The revised law aims to protect the rights of those under the age of 18 both online and offline
Comprehensive measures to intensify online protection for young people and to prevent Internet addiction will be promoted by an amendment to the law from Tuesday, International Children’s Day.
As more teens become addicted to online games and short videos, the revised Youth Protection Act requires people from all walks of life, including parents, schools, and social institutions, to take preventive measures to prevent Internet addiction from harming young people either physically or mentally .
“We want to vigorously protect the legitimate rights of those under the age of 18 and do our best to provide them with a healthy environment in which to grow through the multiple measures of the amended law,” said Guo Linmao, a member of the Legislative Affairs Commission Standing Committee of the National People’s Congress, China’s highest legislature.
He made the remarks in a group interview last week, noting that the revised law includes a new chapter on cyberspace protection to clarify the responsibilities of each unit.
Liu Bin, another commissioner, stressed the importance of protecting children, saying, “It is a shared responsibility of all sectors of society, whether offline or online”.
“We fully respected children’s right to participate in social activities and we paid attention to their developmental needs as we revised the law,” he said. “In other words, we couldn’t restrict their access to the Internet just because their self-control is weak or they can’t distinguish well between online information.”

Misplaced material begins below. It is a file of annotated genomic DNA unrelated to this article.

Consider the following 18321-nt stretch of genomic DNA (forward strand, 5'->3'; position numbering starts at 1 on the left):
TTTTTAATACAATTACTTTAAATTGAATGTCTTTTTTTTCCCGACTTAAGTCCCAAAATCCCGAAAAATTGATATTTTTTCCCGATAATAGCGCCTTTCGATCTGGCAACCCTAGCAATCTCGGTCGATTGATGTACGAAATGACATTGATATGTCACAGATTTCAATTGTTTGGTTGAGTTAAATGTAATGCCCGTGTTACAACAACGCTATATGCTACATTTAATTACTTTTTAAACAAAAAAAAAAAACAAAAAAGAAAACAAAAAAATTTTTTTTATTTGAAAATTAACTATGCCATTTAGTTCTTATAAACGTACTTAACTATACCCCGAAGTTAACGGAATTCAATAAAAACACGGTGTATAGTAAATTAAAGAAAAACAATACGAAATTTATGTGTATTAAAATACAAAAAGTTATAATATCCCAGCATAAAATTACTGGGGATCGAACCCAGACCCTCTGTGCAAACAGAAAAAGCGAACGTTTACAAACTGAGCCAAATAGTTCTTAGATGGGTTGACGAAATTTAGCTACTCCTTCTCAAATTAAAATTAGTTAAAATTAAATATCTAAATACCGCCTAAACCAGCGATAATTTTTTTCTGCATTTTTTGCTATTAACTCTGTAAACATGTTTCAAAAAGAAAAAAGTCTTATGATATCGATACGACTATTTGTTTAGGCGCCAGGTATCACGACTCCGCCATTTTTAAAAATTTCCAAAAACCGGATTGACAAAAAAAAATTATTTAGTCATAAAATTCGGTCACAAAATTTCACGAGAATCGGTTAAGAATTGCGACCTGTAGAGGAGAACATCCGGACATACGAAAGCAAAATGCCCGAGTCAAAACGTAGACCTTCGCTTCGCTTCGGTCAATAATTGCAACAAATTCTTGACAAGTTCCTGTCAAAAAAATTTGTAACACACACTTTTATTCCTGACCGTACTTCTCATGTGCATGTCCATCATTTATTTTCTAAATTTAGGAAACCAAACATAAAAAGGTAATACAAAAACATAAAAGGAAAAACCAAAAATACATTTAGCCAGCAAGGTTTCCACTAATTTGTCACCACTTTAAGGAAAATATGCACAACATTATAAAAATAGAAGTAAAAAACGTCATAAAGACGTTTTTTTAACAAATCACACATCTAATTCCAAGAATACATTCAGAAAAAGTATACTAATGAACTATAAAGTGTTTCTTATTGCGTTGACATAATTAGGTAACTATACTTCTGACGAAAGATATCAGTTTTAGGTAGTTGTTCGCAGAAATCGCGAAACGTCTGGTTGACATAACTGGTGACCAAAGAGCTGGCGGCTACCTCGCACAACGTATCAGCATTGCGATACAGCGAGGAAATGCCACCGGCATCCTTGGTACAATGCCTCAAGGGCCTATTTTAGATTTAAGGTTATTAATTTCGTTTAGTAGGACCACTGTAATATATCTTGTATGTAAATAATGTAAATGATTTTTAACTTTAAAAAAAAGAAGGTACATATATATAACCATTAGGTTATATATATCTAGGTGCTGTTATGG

The amended law achieves its goals by defining the responsibilities and duties of the state, ministries, schools, families and online service providers to guide young people to civilized surfing on the Internet and to protect their rights through joint efforts.
For example, it provides that parents or other legal guardians of children should first strengthen their own legal awareness of surfing the Internet and then support and monitor the behavior of the children in cyberspace.
While parents or other guardians may require software to be installed on cell phones or computers to protect children from harmful online content, adults need to manage the time teens spend online to ensure they don’t enjoy too much.
Internet operators should not offer products or services that make such enjoyment easy, it said and ordered the providers of services such as online games, live streaming and short videos to set up time limit, rights management and consumption functions specifically for young users.
In addition, providers of educational products or services are not allowed to offer links to online games or provide advertising or other non-classroom information, it said.
In order to ensure effective implementation of the law, Guo said that at an appropriate time, a more specific ordinance will be published, drafted by government agencies under the State Council and extensively reviewed by people from many walks of life.
The law also requires the establishment of a searchable national database listing individuals convicted of sexual assault, abuse, kidnapping or violent assault on teenagers in order to prevent them from entering schools, kindergartens, educational institutions, medical service centers , Childcare facilities and departments that work with minors.
A revised Juvenile Delinquency Prevention Act also went into effect on Tuesday, focusing more on scientific methods of rehabilitation for children with misconduct and building special schools to help young offenders correct their behavior.
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